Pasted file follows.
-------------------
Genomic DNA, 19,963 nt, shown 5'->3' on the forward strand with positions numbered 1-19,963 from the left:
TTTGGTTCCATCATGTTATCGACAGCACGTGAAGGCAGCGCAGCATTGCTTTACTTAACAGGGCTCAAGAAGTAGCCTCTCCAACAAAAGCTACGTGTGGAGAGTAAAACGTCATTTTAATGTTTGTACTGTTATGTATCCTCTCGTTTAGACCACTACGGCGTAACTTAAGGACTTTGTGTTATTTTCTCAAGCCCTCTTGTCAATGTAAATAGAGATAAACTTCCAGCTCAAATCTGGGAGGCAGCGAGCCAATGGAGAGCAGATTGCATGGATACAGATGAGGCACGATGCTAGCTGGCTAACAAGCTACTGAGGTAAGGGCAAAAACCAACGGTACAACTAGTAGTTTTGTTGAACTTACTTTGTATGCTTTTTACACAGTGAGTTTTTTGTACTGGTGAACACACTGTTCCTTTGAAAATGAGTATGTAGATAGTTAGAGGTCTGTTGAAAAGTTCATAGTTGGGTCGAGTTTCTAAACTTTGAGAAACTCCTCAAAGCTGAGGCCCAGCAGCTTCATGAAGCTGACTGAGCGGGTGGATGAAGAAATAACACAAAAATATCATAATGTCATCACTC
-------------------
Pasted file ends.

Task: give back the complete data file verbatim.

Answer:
Genomic DNA, 19,963 nt, shown 5'->3' on the forward strand with positions numbered 1-19,963 from the left:
TTTGGTTCCATCATGTTATCGACAGCACGTGAAGGCAGCGCAGCATTGCTTTACTTAACAGGGCTCAAGAAGTAGCCTCTCCAACAAAAGCTACGTGTGGAGAGTAAAACGTCATTTTAATGTTTGTACTGTTATGTATCCTCTCGTTTAGACCACTACGGCGTAACTTAAGGACTTTGTGTTATTTTCTCAAGCCCTCTTGTCAATGTAAATAGAGATAAACTTCCAGCTCAAATCTGGGAGGCAGCGAGCCAATGGAGAGCAGATTGCATGGATACAGATGAGGCACGATGCTAGCTGGCTAACAAGCTACTGAGGTAAGGGCAAAAACCAACGGTACAACTAGTAGTTTTGTTGAACTTACTTTGTATGCTTTTTACACAGTGAGTTTTTTGTACTGGTGAACACACTGTTCCTTTGAAAATGAGTATGTAGATAGTTAGAGGTCTGTTGAAAAGTTCATAGTTGGGTCGAGTTTCTAAACTTTGAGAAACTCCTCAAAGCTGAGGCCCAGCAGCTTCATGAAGCTGACTGAGCGGGTGGATGAAGAAATAACACAAAAATATCATAATGTCATCACTC